SynaptixBio targeting rare disease, TUBB4A leukodystrophy, virtually

By Leonard Zehr

Dan Williams, Ph.D. CEO

UK based biotechnology company SynaptixBio is developing the world’s first life-saving medicine for TUBB4A leukodystrophy, a rare genetic neurodegenerative disease that affects approximately 1,600 newborn babies and young children worldwide each year.

“We operate as a virtual company and have put together a commercially-viable case where we would produce revenue from a successful therapy,” Dan Williams, Ph.D. and CEO of closely-held SynaptixBio, says in an interview with BioTuesdays.

“I am the only full-time employee and I have a part-time head of research and preclinical, and Michelle Tang, Ph.D., our CSO, who is also part-time and a parent of a leukodystrophy patient,” he adds.

SynaptixBio was founded in 2021 by Dr. Williams, along with co-founders, Dr. Tang and Bent Jakobsen, Ph.D., who all sit on the board along with chairman, Nick Cross, a serial entrepreneur and investor.

Dr. Williams explains that the board is responsible for funding, strategy and governance. By outsourcing other corporate functions with partners and collaborators, he says all of the company’s funding can be directed to accelerate early research and preclinical work to move a potential compound forward. “Without these strong partnerships, this virtual model wouldn’t work.”

SynaptixBio has raised £13 million through private investors to get into the clinic.

Dr. Williams says the company’s starting point was understanding the root cause of the disease: a mutation in the TUBB4A gene. The mutation causes a gain of function in the alpha-tubulin 4A protein that is toxic. The toxicity results in failure of the patient to produce myelin, a fatty substance that insulates nerves.

In children with the disease, formation of myelin is compromised (hypomyelination), and patients develop seizures, muscle contractions, speech difficulties, and uncontrollable limb movements. Often children that develop normally in early childhood can regress and survival is often limited to the teen years.

“We are developing a therapy that will silence the expression of the abnormal protein, which we hypothesize allows another protein to step in to support production of myelin, in turn alleviating those symptoms,” Dr. Williams contends.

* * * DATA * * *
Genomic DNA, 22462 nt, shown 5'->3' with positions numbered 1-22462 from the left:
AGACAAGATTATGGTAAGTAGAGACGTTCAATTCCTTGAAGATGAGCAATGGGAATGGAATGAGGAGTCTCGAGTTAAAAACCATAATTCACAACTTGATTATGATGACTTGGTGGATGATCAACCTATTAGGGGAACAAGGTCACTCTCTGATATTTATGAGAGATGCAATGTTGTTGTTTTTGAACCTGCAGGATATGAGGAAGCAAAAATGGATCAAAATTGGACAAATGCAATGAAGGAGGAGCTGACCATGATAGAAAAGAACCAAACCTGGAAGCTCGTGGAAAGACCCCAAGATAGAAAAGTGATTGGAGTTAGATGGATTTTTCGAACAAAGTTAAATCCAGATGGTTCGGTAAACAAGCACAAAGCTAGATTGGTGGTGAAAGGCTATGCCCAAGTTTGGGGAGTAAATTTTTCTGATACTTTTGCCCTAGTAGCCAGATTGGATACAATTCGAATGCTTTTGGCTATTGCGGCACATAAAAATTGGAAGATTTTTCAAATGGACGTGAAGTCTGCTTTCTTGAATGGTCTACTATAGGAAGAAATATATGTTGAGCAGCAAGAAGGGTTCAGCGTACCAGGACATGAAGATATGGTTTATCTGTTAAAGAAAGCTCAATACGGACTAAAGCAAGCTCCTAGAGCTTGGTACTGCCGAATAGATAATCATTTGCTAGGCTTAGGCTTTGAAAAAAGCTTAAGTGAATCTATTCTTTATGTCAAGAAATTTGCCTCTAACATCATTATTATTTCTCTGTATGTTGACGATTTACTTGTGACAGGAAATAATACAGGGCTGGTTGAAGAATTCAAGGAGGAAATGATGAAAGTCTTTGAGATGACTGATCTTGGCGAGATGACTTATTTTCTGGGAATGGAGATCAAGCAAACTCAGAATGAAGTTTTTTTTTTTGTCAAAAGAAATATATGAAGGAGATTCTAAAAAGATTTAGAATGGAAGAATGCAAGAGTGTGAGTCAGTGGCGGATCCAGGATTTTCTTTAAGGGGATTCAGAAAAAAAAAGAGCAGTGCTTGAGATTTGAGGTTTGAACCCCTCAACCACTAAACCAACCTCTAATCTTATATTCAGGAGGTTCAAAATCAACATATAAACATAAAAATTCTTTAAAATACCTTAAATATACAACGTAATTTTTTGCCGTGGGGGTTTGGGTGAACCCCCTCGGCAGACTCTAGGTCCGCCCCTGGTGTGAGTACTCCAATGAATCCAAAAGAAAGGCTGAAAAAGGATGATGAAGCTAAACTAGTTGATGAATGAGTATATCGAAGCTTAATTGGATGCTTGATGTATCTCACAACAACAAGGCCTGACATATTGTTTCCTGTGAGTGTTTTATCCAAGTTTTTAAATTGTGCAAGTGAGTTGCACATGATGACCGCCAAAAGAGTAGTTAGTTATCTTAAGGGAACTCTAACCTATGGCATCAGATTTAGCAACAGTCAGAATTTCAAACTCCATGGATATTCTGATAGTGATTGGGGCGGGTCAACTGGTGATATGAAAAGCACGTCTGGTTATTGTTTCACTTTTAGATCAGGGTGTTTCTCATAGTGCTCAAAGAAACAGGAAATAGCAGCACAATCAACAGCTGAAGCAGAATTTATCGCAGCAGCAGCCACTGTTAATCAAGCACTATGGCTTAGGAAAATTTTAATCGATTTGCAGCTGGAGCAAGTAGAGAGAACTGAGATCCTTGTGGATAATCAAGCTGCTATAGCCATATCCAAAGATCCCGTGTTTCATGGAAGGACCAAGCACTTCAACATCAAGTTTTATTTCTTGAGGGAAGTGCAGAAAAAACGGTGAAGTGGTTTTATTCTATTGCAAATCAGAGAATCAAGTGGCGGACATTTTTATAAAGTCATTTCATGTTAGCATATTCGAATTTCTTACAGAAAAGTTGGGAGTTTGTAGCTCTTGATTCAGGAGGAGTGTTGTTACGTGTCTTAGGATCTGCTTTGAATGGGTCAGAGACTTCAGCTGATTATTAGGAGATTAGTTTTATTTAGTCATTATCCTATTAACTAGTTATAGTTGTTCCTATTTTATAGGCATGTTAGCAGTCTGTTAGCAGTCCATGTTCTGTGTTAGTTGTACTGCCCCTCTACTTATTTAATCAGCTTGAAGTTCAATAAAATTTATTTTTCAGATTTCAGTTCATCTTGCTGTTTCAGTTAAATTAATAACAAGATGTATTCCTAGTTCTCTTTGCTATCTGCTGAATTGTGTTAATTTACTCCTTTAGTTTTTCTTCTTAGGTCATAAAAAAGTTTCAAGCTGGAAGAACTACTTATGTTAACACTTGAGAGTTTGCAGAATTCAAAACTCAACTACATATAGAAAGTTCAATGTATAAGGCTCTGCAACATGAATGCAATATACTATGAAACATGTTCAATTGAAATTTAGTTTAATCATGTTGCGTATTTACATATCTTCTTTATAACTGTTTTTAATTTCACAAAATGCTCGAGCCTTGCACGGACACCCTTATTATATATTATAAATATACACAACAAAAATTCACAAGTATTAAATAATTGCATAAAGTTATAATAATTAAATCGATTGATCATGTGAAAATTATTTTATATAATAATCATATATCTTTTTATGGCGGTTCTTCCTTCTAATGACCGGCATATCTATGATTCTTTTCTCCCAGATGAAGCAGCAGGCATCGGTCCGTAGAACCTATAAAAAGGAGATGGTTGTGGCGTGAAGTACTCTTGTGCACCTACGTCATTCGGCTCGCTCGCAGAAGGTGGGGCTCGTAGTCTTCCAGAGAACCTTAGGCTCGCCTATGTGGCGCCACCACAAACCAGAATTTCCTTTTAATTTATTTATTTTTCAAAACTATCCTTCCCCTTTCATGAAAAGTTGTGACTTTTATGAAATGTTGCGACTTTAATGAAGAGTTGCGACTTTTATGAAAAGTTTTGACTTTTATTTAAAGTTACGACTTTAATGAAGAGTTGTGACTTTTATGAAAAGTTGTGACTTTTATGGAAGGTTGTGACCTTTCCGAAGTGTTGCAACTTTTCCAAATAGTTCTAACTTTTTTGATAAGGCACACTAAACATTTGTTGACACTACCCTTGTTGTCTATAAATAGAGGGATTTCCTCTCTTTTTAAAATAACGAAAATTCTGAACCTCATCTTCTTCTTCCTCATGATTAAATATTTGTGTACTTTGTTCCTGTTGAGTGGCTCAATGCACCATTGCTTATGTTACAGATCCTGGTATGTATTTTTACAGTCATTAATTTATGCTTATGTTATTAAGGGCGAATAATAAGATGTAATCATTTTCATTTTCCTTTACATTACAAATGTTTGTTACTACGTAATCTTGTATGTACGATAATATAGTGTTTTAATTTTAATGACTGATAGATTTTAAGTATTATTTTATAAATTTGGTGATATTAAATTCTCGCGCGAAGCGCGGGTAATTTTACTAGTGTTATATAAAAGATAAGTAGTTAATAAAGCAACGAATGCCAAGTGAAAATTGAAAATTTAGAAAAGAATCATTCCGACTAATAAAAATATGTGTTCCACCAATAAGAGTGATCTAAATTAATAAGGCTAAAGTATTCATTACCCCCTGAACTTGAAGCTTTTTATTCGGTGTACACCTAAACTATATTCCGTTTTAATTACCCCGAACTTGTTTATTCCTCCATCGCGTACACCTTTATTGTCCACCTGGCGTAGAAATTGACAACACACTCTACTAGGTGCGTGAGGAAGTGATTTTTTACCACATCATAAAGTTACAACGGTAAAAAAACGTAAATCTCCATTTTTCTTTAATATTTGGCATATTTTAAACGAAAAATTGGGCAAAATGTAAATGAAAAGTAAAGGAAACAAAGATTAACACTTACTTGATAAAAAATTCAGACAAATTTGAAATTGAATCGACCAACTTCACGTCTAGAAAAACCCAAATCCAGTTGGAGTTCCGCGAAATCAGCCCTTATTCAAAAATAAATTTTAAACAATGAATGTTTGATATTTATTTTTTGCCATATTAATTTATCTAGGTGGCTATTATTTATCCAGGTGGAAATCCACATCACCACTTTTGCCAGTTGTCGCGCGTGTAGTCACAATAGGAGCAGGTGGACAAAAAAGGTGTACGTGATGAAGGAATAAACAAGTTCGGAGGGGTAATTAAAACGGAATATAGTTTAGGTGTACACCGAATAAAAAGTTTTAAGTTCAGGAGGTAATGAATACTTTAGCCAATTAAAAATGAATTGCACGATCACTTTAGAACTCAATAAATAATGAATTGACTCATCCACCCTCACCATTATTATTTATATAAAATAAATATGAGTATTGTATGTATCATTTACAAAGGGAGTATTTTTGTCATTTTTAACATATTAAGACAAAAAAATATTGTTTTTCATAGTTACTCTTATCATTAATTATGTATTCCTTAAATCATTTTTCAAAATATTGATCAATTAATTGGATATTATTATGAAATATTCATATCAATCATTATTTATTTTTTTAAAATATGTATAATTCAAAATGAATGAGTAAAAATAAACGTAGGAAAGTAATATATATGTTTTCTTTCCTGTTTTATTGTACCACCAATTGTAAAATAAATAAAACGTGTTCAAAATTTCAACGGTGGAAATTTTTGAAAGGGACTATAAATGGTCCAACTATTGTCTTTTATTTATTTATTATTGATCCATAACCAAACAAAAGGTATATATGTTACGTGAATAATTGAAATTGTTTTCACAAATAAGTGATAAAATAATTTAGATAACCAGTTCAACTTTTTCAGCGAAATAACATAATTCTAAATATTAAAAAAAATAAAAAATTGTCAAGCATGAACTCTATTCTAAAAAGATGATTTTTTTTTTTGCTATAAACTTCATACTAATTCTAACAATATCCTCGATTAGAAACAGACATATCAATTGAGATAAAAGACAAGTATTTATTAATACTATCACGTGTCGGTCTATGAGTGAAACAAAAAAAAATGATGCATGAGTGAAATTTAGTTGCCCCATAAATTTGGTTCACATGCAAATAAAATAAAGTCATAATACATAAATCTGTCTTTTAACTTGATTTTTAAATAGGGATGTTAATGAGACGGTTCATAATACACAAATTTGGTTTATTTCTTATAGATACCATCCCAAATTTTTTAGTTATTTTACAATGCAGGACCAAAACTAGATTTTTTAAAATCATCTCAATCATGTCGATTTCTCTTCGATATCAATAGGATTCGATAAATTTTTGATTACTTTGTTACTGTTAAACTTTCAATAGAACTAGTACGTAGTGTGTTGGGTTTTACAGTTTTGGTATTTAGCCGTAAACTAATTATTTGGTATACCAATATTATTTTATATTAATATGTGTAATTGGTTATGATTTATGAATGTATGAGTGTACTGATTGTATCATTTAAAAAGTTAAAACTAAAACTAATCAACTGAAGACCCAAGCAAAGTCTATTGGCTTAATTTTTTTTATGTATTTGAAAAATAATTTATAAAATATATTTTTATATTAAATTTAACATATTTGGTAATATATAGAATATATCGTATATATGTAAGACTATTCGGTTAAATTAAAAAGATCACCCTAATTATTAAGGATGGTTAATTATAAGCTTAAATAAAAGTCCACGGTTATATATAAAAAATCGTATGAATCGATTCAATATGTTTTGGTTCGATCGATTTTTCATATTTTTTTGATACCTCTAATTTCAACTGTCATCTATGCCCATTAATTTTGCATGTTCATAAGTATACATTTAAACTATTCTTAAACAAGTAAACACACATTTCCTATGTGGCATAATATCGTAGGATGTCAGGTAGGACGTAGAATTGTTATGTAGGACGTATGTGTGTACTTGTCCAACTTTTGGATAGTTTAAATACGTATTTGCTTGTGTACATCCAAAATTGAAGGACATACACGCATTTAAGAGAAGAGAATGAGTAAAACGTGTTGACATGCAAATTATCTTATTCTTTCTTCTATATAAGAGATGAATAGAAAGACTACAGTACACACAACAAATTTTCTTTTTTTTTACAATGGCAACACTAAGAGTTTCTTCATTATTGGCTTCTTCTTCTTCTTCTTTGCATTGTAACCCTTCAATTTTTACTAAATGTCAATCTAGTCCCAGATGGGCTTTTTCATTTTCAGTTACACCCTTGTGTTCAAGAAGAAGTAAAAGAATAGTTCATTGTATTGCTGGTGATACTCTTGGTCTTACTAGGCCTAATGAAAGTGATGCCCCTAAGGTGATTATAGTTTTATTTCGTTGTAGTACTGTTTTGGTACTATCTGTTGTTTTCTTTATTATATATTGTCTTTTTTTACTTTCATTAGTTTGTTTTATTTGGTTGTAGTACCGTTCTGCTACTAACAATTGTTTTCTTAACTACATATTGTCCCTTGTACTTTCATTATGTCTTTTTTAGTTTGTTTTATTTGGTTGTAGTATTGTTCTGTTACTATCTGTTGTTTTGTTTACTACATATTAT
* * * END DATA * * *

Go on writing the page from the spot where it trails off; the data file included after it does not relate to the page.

The type of molecule under investigation is an antisense oligonucleotide (ASO), which binds to and inhibits the mutated TUBB4Aa messenger RNA encoding the abnormal protein. When bound, the cells cannot make the toxic protein. ASOs previously have been used to treat conditions such as Duchenne muscular dystrophy and spinal muscular atrophy.

Dr. Williams says the company’s discovery and proof-of-concept work has been performed at the Leukodystrophy Center at the Children’s Hospital of Philadelphia (CHOP), which granted SynaptixBio an exclusive worldwide license in 2022 to advance its intellectual property into a commercialized treatment for TUBB4A leukodystrophy. SynaptixBio also has a sponsored research agreement with CHOP.

As part of its virtual business model, preclinical research is underway with a contract research organization (CRO) experienced in central nervous system therapeutic development. Early-stage toxicology de-risking of lead molecules also is ongoing and the company is manufacturing with a specialist CMO.

So far, the strategy has paid off. Earlier this year, SynaptixBio received a rare pediatric designation from the FDA, which Dr. Williams says could be the first step in gaining a priority review voucher that could be sold to a big pharma company. For example, in 2022, Mallinckrodt sold a voucher to Novartis for some $100-million. SynaptixBio also has received orphan drug designation from the FDA.

“We hope the FDA’s rare pediatric designation will open regulatory discussions, supplement funding, increase the viability of drug development and enable quick access to market a treatment,” he adds.

TUBB4A leukodystrophy makes up 9% of a group of about 30 rare neurodegenerative disorders known as leukodystrophies.

“Silencing the mutated TUBB4A gene has the potential to enable myelin development to modify the disease,” Dr. Williams suggests, adding that the company has identified ASOs that decrease TUBB4A expression. “We have a pool of molecules we are investigating to advance into preclinical development.”

In 2024, SynaptixBio hopes to obtain fast track designation for a lead orphan drug candidate, file an IND and initiate a first-in-man study, with interim safety and clinical activity to follow. If successful, it plans to file a biologics license application with the FDA under orphan designation.

“Our work provides the potential to stabilize, improve quality of life and extend life expectancy of children suffering from this condition,” Dr. Williams says.

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